No Country for Old Men

As a fan of the Cohen Brothers, I was disappointed not to have got the chance to catch their film of Cormac McCarthy’s novel when itcame out in the cinemas first time round. But then it was suggested to me that I read the novel first in any case. It was one of the best pieces of advice I have had all year. This was the first of McCarthy’s novels that I have read (I have since had recommended to me by my friend Tom Pow – who is an excellent poet and novelist in his own right – The Road and Blood Meridian, in that order) and I have to say that I was blown away by this as a piece of writing.

At first I found difficult to pick up the threads of the narrative that was unfolding, but before long I was totally immersed in the world that McCarthy creates, and I felt all the more enriched for having earned my way into that narrative. This is a complex piece of writing on so many levels with the multiple voices and first person narratives, but those voices and the language in which they speak is both engaging and convincing. These are the voices of an America that is far removed from the American Dream and its representation within the construction of the Wild West. Indeed it is a world of shattered dreams and disillusionment, of violence and destruction that is relentless. And the tragedy becomes inevitable as the story unfolds of a society without a moral compass – a society of amorality, rather than immorality.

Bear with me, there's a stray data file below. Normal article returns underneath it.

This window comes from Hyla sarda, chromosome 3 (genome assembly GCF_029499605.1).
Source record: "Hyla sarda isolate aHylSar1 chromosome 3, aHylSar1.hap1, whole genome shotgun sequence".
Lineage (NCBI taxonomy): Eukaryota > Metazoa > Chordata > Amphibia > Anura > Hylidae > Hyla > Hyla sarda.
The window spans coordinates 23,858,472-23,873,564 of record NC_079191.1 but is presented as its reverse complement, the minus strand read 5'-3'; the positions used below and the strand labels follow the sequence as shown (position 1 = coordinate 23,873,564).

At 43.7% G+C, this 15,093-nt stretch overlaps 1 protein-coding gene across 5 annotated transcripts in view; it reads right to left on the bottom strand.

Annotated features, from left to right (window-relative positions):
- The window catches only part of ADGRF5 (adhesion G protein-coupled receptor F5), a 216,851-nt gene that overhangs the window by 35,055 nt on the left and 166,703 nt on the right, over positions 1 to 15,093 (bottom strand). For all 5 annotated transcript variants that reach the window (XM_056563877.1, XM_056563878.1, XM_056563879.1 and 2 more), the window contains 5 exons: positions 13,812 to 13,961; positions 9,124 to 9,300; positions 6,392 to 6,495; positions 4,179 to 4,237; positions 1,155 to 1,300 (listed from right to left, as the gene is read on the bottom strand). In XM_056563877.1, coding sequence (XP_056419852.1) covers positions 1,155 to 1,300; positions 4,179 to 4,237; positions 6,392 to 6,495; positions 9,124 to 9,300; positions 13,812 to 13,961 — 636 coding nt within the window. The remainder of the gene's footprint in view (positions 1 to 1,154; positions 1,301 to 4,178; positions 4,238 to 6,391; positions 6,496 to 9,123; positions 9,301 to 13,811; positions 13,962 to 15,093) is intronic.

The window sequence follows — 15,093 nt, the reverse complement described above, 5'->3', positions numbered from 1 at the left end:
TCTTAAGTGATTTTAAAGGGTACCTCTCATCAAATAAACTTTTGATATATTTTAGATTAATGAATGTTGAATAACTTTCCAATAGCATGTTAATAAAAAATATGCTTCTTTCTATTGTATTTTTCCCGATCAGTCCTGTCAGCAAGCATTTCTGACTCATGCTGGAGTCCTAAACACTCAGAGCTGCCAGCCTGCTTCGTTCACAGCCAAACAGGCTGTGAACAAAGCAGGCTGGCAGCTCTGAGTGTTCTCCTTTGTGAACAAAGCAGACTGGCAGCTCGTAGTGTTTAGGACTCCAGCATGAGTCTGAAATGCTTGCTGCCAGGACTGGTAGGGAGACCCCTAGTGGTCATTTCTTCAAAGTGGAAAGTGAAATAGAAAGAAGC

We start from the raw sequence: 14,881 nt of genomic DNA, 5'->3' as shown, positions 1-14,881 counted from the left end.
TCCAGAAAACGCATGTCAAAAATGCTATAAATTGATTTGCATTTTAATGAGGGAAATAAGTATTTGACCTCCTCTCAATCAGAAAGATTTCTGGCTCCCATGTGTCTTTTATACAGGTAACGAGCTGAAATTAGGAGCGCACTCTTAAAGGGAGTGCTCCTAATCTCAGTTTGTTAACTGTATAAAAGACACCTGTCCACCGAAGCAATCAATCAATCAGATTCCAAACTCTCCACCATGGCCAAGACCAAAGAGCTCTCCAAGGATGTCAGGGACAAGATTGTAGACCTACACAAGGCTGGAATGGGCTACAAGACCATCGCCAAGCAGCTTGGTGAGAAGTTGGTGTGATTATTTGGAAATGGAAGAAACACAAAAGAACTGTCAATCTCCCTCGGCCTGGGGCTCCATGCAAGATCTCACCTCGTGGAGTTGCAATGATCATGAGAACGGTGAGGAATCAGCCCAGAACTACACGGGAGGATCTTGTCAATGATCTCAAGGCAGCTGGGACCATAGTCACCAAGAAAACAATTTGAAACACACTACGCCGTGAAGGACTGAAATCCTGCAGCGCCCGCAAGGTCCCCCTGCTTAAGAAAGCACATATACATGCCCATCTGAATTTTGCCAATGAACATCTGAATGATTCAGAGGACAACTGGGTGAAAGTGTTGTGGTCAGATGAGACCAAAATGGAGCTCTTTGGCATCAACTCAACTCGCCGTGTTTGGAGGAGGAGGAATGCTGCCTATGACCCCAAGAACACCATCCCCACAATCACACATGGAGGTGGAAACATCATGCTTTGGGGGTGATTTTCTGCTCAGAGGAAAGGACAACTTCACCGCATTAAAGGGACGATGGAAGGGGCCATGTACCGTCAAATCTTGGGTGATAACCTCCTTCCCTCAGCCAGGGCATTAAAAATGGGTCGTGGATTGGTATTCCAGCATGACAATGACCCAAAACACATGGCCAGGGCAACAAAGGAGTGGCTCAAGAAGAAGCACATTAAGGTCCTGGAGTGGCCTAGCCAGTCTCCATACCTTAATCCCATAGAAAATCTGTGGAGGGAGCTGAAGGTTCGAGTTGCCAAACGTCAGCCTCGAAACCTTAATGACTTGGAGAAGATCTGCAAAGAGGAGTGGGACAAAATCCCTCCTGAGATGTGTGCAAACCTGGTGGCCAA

I can’t wait to see the film.

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